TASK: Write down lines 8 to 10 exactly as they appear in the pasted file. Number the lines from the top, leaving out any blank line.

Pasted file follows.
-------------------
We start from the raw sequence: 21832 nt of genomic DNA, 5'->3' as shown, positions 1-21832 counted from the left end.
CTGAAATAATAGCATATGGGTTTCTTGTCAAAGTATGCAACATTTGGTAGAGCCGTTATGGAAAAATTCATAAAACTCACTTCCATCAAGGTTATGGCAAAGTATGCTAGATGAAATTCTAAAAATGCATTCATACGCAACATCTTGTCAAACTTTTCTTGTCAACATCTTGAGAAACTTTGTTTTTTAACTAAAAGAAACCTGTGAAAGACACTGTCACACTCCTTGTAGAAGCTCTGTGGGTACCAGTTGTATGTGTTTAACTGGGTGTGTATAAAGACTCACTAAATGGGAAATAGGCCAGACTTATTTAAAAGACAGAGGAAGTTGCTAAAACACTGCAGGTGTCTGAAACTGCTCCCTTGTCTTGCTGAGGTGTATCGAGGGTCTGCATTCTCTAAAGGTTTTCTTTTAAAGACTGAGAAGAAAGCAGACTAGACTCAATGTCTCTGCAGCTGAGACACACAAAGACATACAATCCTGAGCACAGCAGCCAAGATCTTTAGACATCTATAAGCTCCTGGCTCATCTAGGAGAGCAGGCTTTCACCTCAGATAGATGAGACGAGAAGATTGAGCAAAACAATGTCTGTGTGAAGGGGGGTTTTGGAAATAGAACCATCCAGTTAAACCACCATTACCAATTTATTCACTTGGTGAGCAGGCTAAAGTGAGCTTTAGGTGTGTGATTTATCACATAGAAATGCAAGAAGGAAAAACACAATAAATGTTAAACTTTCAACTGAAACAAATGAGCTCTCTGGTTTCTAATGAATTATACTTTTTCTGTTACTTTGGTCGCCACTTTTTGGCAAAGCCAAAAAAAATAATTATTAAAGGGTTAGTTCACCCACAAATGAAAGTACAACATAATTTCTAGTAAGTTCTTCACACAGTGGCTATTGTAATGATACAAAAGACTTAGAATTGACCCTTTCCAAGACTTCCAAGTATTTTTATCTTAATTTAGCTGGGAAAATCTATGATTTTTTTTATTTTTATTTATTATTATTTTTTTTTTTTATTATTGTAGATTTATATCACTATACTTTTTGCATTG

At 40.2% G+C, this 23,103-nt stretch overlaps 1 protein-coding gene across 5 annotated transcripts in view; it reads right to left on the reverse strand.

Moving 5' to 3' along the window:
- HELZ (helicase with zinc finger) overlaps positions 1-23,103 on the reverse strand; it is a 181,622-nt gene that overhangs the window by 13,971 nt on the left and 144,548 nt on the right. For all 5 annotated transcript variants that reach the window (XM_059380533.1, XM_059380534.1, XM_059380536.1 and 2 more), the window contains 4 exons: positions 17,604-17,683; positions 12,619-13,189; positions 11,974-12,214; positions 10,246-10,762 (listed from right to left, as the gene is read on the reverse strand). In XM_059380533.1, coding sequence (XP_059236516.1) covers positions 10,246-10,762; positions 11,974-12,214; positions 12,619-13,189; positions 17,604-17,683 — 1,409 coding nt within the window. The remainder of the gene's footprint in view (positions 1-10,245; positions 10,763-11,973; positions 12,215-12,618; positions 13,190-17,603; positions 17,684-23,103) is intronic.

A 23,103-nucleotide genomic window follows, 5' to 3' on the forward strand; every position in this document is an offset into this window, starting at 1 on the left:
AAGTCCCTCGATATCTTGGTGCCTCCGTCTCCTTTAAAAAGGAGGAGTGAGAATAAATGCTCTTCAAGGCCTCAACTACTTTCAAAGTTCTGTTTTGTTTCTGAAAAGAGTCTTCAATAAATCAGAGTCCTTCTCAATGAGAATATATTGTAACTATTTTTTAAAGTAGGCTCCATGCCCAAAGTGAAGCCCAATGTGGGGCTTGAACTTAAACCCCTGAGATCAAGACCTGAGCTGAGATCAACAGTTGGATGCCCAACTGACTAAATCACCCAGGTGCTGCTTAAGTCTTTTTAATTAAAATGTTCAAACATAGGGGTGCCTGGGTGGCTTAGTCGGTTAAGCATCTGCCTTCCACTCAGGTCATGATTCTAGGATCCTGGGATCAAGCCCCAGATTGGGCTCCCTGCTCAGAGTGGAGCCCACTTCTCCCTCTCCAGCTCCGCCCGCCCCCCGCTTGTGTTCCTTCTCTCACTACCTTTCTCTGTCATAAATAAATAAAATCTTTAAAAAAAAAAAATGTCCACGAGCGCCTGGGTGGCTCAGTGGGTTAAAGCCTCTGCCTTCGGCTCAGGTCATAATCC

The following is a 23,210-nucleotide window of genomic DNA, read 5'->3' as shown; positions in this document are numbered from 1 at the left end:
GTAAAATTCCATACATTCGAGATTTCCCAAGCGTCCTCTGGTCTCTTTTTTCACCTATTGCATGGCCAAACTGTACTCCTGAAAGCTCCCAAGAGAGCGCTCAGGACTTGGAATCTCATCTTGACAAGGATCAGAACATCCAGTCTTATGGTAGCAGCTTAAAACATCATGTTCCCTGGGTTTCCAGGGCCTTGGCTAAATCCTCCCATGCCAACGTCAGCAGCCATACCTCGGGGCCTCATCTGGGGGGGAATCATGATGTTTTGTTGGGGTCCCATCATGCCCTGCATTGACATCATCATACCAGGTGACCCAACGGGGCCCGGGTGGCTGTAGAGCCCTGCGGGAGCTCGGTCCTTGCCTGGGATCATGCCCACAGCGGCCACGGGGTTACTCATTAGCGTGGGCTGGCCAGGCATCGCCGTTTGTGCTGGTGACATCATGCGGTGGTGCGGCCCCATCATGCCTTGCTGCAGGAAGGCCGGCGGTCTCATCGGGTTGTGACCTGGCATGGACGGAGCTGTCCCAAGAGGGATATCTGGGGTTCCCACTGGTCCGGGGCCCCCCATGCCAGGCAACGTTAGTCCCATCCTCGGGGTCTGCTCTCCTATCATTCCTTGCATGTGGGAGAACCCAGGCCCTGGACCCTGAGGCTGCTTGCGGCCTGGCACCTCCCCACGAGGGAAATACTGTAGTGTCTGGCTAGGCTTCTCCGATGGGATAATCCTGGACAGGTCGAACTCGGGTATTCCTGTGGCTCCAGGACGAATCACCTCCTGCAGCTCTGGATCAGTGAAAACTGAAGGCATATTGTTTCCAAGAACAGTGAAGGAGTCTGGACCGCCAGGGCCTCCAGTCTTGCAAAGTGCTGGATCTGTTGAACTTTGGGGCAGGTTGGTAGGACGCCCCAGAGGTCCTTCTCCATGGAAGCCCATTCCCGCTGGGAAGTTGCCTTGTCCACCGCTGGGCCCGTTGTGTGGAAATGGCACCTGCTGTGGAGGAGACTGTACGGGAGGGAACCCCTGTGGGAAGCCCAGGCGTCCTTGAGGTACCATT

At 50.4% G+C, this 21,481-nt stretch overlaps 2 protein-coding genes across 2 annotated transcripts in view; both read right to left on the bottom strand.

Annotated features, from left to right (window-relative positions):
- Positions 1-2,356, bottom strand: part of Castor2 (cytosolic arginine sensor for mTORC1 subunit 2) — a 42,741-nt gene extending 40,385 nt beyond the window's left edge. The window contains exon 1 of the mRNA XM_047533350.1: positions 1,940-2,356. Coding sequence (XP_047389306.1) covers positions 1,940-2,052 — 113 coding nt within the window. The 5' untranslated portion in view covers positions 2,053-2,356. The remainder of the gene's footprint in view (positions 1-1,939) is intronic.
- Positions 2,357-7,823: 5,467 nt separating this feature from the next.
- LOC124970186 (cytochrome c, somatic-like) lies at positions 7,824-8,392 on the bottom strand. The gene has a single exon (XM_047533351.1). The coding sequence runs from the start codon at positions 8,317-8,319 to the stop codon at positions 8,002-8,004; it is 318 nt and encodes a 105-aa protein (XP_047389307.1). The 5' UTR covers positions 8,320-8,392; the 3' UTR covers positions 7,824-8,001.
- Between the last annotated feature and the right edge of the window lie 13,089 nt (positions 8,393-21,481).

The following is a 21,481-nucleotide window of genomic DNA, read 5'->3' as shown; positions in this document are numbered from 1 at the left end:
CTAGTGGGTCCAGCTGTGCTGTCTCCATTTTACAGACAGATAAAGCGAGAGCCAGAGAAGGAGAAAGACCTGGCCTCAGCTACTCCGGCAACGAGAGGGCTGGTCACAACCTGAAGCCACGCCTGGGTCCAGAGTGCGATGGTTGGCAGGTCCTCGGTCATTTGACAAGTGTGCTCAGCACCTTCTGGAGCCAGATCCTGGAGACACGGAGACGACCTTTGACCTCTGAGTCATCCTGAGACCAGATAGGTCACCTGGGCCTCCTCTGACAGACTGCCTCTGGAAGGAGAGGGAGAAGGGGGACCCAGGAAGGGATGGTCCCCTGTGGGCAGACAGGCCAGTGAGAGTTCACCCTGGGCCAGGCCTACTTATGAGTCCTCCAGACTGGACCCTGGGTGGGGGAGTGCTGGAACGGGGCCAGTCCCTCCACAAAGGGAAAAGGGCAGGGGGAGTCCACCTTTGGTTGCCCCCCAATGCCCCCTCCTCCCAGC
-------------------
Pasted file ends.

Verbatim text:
The following is a 23,210-nucleotide window of genomic DNA, read 5'->3' as shown; positions in this document are numbered from 1 at the left end:
GTAAAATTCCATACATTCGAGATTTCCCAAGCGTCCTCTGGTCTCTTTTTTCACCTATTGCATGGCCAAACTGTACTCCTGAAAGCTCCCAAGAGAGCGCTCAGGACTTGGAATCTCATCTTGACAAGGATCAGAACATCCAGTCTTATGGTAGCAGCTTAAAACATCATGTTCCCTGGGTTTCCAGGGCCTTGGCTAAATCCTCCCATGCCAACGTCAGCAGCCATACCTCGGGGCCTCATCTGGGGGGGAATCATGATGTTTTGTTGGGGTCCCATCATGCCCTGCATTGACATCATCATACCAGGTGACCCAACGGGGCCCGGGTGGCTGTAGAGCCCTGCGGGAGCTCGGTCCTTGCCTGGGATCATGCCCACAGCGGCCACGGGGTTACTCATTAGCGTGGGCTGGCCAGGCATCGCCGTTTGTGCTGGTGACATCATGCGGTGGTGCGGCCCCATCATGCCTTGCTGCAGGAAGGCCGGCGGTCTCATCGGGTTGTGACCTGGCATGGACGGAGCTGTCCCAAGAGGGATATCTGGGGTTCCCACTGGTCCGGGGCCCCCCATGCCAGGCAACGTTAGTCCCATCCTCGGGGTCTGCTCTCCTATCATTCCTTGCATGTGGGAGAACCCAGGCCCTGGACCCTGAGGCTGCTTGCGGCCTGGCACCTCCCCACGAGGGAAATACTGTAGTGTCTGGCTAGGCTTCTCCGATGGGATAATCCTGGACAGGTCGAACTCGGGTATTCCTGTGGCTCCAGGACGAATCACCTCCTGCAGCTCTGGATCAGTGAAAACTGAAGGCATATTGTTTCCAAGAACAGTGAAGGAGTCTGGACCGCCAGGGCCTCCAGTCTTGCAAAGTGCTGGATCTGTTGAACTTTGGGGCAGGTTGGTAGGACGCCCCAGAGGTCCTTCTCCATGGAAGCCCATTCCCGCTGGGAAGTTGCCTTGTCCACCGCTGGGCCCGTTGTGTGGAAATGGCACCTGCTGTGGAGGAGACTGTACGGGAGGGAACCCCTGTGGGAAGCCCAGGCGTCCTTGAGGTACCATT

At 50.4% G+C, this 21,481-nt stretch overlaps 2 protein-coding genes across 2 annotated transcripts in view; both read right to left on the bottom strand.